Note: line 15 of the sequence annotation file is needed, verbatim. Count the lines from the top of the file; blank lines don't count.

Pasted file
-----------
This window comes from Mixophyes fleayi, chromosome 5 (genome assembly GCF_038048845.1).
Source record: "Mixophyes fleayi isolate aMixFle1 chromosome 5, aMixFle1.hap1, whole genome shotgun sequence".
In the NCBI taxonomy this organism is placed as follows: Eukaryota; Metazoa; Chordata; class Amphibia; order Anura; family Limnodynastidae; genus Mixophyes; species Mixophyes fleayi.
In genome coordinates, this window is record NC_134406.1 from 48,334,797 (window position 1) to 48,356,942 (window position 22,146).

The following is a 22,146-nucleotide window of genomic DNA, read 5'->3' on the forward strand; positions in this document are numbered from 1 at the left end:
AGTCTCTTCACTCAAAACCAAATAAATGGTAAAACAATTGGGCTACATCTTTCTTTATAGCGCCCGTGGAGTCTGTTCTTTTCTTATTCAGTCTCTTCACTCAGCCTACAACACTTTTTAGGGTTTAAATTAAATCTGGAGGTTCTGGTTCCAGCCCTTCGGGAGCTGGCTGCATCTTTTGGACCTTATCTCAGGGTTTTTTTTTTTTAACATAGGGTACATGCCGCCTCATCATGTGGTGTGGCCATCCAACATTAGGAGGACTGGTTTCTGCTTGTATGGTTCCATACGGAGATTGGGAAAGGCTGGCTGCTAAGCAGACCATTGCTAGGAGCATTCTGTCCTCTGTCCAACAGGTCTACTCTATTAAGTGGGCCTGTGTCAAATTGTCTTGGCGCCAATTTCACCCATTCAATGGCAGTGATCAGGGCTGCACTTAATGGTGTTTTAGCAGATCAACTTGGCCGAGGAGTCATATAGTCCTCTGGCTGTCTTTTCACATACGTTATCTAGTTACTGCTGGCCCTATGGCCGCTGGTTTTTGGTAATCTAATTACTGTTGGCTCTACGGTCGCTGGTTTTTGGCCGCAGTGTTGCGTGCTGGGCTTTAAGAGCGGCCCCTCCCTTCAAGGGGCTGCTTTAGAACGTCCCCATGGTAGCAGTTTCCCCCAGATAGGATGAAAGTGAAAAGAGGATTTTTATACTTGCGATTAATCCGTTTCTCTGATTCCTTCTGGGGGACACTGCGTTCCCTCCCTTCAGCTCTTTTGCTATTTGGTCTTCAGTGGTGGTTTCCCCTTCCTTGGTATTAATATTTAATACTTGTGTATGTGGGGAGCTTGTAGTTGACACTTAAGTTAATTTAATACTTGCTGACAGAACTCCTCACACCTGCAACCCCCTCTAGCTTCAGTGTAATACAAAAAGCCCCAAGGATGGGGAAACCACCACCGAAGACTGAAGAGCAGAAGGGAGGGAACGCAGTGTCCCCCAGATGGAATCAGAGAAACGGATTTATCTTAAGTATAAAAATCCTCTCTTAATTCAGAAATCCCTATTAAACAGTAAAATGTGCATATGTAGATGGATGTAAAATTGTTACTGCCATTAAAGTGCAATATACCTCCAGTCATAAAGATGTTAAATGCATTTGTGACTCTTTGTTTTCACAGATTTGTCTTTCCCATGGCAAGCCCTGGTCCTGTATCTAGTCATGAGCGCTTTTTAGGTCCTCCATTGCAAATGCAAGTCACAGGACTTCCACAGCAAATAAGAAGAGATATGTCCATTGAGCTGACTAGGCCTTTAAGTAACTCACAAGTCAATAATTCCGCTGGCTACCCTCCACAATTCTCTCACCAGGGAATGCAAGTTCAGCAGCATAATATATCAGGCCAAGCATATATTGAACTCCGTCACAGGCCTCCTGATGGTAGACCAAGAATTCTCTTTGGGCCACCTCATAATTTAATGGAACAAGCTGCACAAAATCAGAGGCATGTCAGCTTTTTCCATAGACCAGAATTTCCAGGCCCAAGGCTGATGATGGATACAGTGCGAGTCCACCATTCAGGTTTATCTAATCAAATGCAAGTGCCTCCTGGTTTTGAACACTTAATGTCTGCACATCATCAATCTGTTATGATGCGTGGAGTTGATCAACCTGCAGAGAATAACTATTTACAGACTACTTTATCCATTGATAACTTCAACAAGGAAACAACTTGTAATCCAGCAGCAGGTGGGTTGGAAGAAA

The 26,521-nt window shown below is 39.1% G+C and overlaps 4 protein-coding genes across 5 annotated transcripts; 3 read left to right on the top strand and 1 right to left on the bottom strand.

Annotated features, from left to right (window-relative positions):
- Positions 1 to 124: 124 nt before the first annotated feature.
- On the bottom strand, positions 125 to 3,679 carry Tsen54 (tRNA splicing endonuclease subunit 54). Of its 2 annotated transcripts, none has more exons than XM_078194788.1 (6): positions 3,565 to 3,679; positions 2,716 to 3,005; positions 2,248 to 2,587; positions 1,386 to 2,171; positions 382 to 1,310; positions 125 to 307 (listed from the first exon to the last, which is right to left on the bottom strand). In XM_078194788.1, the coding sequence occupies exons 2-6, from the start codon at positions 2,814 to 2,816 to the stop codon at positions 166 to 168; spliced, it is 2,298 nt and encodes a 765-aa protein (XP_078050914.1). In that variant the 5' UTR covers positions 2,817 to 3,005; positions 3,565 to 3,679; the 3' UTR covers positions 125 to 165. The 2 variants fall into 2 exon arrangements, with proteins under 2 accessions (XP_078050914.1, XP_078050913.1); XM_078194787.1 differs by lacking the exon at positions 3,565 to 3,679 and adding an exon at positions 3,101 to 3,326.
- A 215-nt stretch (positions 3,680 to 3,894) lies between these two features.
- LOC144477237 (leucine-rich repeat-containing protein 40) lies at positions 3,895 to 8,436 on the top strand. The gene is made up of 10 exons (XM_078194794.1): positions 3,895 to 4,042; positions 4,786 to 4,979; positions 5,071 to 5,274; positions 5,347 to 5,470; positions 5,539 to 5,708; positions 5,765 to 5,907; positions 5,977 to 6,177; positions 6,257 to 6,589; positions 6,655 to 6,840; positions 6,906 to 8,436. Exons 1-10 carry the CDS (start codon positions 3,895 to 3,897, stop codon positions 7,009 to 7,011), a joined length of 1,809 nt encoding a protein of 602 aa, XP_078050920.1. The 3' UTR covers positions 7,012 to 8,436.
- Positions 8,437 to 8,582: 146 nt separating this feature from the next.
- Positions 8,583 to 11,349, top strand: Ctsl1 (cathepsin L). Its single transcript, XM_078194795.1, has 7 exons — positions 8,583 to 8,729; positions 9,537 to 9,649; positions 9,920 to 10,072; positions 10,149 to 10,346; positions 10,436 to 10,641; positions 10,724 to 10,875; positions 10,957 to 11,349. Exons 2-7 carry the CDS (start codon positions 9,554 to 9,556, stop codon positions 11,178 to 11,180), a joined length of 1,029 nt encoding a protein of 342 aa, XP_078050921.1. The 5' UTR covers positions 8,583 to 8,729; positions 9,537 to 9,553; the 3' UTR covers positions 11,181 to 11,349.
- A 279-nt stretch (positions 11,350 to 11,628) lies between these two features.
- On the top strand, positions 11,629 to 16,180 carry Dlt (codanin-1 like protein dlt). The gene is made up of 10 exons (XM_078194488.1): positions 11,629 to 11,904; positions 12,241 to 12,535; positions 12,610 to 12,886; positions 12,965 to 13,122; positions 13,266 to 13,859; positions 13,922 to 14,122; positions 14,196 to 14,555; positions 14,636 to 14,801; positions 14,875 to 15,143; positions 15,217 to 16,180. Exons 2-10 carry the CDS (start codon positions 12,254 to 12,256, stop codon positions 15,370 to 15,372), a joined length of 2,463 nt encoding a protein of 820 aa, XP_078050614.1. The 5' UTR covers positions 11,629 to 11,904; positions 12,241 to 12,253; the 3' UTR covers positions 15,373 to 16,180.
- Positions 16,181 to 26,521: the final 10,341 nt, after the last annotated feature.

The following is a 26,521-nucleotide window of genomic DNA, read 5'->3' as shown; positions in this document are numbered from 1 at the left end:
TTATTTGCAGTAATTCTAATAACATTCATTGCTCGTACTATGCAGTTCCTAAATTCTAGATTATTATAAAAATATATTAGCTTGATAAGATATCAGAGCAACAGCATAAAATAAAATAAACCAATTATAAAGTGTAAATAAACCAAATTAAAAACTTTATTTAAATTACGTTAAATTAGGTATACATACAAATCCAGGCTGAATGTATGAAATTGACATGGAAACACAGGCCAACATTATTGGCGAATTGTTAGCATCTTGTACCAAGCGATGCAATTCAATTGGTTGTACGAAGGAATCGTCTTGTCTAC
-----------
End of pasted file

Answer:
- A 279-nt stretch (positions 11,350 to 11,628) lies between these two features.